Man Defends Clients From Alaskan Grizzly Attack
Out in the wilderness of Alaska, men and women make their trade taking clients out into the Bush and back. These brave folks have learned to walk with nature to make their daily bread. Unfortunately, sometimes nature wants to make a meal of them.
In one recent story told to the NRA Rifleman publication, an Alaskan guide was forced to draw his Smith & Wesson 3953 DAO 9mm and use it to defend his clients from an aggressive male bear.
Phil Shoemaker’s story illustrates some very important concepts that will resonate with concealed carriers and gunowners alike.
He tries to de-escalate the situation
A big thing to note in this story is the guide is not at all interested in shooting bears. He admits he’s had to on several occasions but, in general, he usually sees sows and their cubs as much more of a threat than males.
When confronted by a male bear, he attempts to scare it off. That appears to work until the bear targets his clients.
He waits until he has a clear line of fire
Reviewing this article, it’s apparent that he values the safety of his clients. He doesn’t just immediately open fire when the bear advances. Instead, he waits until the bear stops his charge and provides a static target. From then on out, it’s bullets on target.
Aim for vital areas
In the case of a bear, center mass with a 9mm isn’t going to do much. Vital areas such as the brain and head do more to dissuade a bear from advancing. Bears are not going to go down easy. They don’t understand they’ve been shot. They understand pain but do not “get it” that bullets are hitting them.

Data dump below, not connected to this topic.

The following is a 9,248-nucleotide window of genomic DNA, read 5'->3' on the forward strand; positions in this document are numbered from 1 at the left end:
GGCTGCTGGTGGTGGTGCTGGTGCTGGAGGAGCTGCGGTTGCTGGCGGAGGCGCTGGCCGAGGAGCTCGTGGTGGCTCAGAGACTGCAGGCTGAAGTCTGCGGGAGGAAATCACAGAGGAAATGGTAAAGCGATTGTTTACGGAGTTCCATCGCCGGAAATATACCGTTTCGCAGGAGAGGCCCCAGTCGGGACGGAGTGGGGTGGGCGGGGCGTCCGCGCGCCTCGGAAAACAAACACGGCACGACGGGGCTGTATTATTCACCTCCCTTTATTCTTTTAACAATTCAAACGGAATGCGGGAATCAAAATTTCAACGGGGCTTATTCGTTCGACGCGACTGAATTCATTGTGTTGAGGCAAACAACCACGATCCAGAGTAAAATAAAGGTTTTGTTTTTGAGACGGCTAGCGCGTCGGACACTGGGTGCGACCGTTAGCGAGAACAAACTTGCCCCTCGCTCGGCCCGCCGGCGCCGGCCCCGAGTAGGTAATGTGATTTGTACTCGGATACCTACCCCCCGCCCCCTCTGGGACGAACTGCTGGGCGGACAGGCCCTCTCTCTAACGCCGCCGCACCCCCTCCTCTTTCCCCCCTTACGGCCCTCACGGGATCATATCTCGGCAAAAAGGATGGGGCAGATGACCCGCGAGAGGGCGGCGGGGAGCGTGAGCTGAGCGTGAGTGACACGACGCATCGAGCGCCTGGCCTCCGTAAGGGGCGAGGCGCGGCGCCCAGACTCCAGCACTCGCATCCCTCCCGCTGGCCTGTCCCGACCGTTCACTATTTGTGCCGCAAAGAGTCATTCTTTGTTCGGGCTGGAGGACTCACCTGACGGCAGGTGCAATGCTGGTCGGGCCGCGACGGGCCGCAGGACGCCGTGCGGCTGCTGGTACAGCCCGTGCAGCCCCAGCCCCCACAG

For most concealed carriers, the concept of aiming for center mass should be perfectly sufficient. In both Shoemaker’s case and your average gunowner, shooting to neutralize is perfectly sufficient to get the job done.
Use self-defense ammunition
The guide paints a clear picture he attributes a certain amount of his success to the ammunition he used. Buffalo Bore 9mm +P Outdoorsman 147-grain was his ammunition of choice. The expansion of the round when it enters soft tissue and the added penetration of overpressurized rounds makes this a lethal choice for both concealed carry and the wilderness.
An interesting note is that the guide, Phil Shoemaker pointed out he normally carries a .44 magnum. He carried one for 25 years and recently switched to a 9mm with Buffalo Bore. The change could have something to do with the ease of carrying, the additional magazine capacity, or his personal assessment: self-defense rounds have the capability to match a standard .44 magnum round.
The take-away from this: the same lessons that apply to an Alaskan Bushman in the wilderness can and should be applied to concealed carriers. Our opponent may walk on two instead of four, but we must be prepared to defend ourselves, our property, and our family the same.